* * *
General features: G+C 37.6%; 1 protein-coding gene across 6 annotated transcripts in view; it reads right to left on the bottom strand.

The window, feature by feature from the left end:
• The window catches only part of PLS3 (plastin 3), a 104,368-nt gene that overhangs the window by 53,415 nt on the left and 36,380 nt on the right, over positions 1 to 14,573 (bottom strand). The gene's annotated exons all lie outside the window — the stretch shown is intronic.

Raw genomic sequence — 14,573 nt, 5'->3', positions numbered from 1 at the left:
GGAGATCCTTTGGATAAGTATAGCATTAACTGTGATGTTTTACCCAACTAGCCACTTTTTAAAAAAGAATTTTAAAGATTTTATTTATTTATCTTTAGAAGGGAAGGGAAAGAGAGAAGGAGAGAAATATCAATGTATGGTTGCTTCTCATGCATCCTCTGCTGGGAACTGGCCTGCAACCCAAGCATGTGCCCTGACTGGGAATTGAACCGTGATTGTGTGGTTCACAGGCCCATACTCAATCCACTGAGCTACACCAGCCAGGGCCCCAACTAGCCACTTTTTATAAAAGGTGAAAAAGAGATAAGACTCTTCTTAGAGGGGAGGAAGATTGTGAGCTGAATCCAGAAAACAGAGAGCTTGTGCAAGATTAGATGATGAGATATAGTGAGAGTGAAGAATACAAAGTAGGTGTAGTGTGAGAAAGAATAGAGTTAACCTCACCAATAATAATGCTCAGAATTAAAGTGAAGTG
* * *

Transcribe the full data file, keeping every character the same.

General features: G+C 37.6%; 1 protein-coding gene across 6 annotated transcripts in view; it reads right to left on the bottom strand.

The window, feature by feature from the left end:
• The window catches only part of PLS3 (plastin 3), a 104,368-nt gene that overhangs the window by 53,415 nt on the left and 36,380 nt on the right, over positions 1 to 14,573 (bottom strand). The gene's annotated exons all lie outside the window — the stretch shown is intronic.

Raw genomic sequence — 14,573 nt, 5'->3', positions numbered from 1 at the left:
GGAGATCCTTTGGATAAGTATAGCATTAACTGTGATGTTTTACCCAACTAGCCACTTTTTAAAAAAGAATTTTAAAGATTTTATTTATTTATCTTTAGAAGGGAAGGGAAAGAGAGAAGGAGAGAAATATCAATGTATGGTTGCTTCTCATGCATCCTCTGCTGGGAACTGGCCTGCAACCCAAGCATGTGCCCTGACTGGGAATTGAACCGTGATTGTGTGGTTCACAGGCCCATACTCAATCCACTGAGCTACACCAGCCAGGGCCCCAACTAGCCACTTTTTATAAAAGGTGAAAAAGAGATAAGACTCTTCTTAGAGGGGAGGAAGATTGTGAGCTGAATCCAGAAAACAGAGAGCTTGTGCAAGATTAGATGATGAGATATAGTGAGAGTGAAGAATACAAAGTAGGTGTAGTGTGAGAAAGAATAGAGTTAACCTCACCAATAATAATGCTCAGAATTAAAGTGAAGTG